MLB’s PR offensive faces backlash
Oh, now that Rodriguez in his Hail Mary attempt to overturn his season long ban has filed suit against MLB (again) and the union, the Players Association’s sentiments toward A Rod are not so warm and cuddly. New executive director Tony Clark calls A Rod’s allegation that he was not fairly represented “outrageous, and his gratuitous attacks on our (late) former Executive Director, Michael Weiner, are inexcusable.”
Yet among the union’s rank and file, A Rod might have more supporters today than when he first got suspended for serial doping in August.
Crazy game, huh?
Major leaguers are adamant about wanting cheaters to go down. They still are incensed at Ryan Braun for making fools of them. They are peeved at Melky Cabrera, B Swarovski Jewelry artolo Colon and Jhonny Peralta for cheating and getting raises Swarovski Jewelry out of it.
They’re even more upset with the Toronto Blue Jays, the New York Mets and the St. Louis Cardinals for rewarding cheaters with exorbitant raises.
You ask players, such as union reps Max Scherzer of the Detroit Tigers and Brad Ziegler of the Arizona Diamondbacks, and they’ll tell you they want stiffer penalties for first time offenders, such as 100 games.
“It’s got to be enough,” Commissioner Bud Selig told 60 Minutes, “to deter people from even thinking about doing these things.”
Yet now that Rodriguez’s 162 game suspension is official, with details of arbitrator Fredric Horowitz’s decision made available Monday in Rodriguez’s federal lawsuit, the union and its high ranking members’ rage is directed not at the superstar suing them, nor the severity of the historic penalty he received.
It has nothing to do with the penalty.
It has everything to do with Major League Baseball’s conduct since its version of The Decision, with baseball’s top officials, along with drug dealer Tony Bosch, appearing Sunday night on 60 Minutes.
In their eyes, it’s like a Deion Sanders touchdown dance, with a spike between the eyes. “Piling on,” the MLBPA termed it Sunday in a statement that closed with the specter of “considering all legal options . to remedy any breaches committed by MLB.”
Then again, Rodriguez’s suit gives them no choice but to share their legal options together.
Maybe they can chat about drug suspension etiquette during recesses.
“There is a specific provision in the Basic Agreement that allows us to respond publicly when players make false and misleading statements about the results on a drug case,” Rob Manfred, MLB’s COO, told USA TODAY Sports. “We repeatedly told the union that when (Rodriguez) appeared on the Mike Francesa (radio show), it reflected badly on the program. And at some point, we were going to respond. We waited until the statement was issued.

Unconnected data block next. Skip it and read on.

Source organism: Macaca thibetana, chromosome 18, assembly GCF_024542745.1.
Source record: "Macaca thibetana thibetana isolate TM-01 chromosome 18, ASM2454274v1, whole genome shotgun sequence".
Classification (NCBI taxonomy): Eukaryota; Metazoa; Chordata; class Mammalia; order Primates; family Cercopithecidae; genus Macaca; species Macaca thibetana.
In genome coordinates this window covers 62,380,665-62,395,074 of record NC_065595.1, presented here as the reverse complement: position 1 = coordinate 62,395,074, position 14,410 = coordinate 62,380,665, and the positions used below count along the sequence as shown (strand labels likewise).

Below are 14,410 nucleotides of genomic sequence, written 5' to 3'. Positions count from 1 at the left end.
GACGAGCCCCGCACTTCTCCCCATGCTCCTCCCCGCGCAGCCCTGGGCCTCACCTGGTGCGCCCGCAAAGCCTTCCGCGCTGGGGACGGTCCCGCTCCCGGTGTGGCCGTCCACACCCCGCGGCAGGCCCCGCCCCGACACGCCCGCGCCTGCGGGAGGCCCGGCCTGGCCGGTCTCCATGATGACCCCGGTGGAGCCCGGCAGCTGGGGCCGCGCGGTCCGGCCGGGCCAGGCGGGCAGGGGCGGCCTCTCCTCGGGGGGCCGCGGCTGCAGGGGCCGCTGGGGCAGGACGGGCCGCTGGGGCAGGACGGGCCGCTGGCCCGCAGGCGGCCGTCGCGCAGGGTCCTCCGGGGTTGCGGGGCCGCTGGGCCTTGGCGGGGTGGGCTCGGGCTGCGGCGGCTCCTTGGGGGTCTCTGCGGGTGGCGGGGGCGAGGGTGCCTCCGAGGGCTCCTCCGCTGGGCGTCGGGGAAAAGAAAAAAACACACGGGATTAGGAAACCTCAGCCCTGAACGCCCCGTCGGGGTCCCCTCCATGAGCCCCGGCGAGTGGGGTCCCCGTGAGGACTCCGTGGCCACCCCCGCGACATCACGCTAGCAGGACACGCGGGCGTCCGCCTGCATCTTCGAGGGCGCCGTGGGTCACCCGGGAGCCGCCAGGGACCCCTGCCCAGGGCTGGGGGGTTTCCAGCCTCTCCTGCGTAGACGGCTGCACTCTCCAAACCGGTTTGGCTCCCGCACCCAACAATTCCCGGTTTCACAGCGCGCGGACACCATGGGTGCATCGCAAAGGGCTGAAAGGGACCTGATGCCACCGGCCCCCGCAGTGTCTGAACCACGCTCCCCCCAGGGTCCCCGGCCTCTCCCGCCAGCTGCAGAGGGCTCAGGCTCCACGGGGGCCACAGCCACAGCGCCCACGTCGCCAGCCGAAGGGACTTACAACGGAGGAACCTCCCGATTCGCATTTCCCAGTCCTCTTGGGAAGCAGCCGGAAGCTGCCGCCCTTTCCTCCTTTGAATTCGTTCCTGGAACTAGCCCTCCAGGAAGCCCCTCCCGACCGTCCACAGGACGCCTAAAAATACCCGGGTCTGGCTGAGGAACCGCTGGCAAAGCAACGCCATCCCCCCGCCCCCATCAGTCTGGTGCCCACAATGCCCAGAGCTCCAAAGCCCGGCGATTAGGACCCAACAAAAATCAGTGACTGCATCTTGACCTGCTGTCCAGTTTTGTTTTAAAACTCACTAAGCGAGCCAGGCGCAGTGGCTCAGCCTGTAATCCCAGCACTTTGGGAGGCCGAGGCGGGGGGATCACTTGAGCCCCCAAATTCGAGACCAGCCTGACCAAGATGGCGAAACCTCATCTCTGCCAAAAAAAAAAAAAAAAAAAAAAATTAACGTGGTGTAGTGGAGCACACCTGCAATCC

“We never made an agreement that people could attack our motives and integrity, and we were allowed to sit still and say nothing about it.”
Still, the 60 Minutes segment disgusted several veteran players contacted Swarovski Jewelry Monday by USA TODAY Sports. They vented but were told by the union not to co Swarovski Jewelry mment.
Detroit Tigers veteran outfielder Torii Hunter tweeted, “60 minutes on Arod sounds like a Reality Show. Sounds like everybody on that show was a lil shady. breach of JD agreement. not right.”
Oh, players believe Rodriguez deserves to be punished. They want the cheaters caught. The code of silence during the steroid era is over.
Yet they sure get queasy the more details they learn about the case.
Let’s see, MLB paid off informants with cash in brown paper bags. They provided money, protection and legal fees for Bosch, a drug dealer. They went door to door in South Florida, offering cash and allegedly threatening anyone who had info on A Rod.
Sure, it was sleazy, but as high ranking MLB executives will tell you, they had to sink to that level. They weren’t going to get Gary Jones, a Biogenesis employee, to cough up the goods on A Rod unless they paid the going rate of $125,000. They couldn’t convince Bosch to talk until they offered cozy concessions, including legal fees and $2,400 a day security.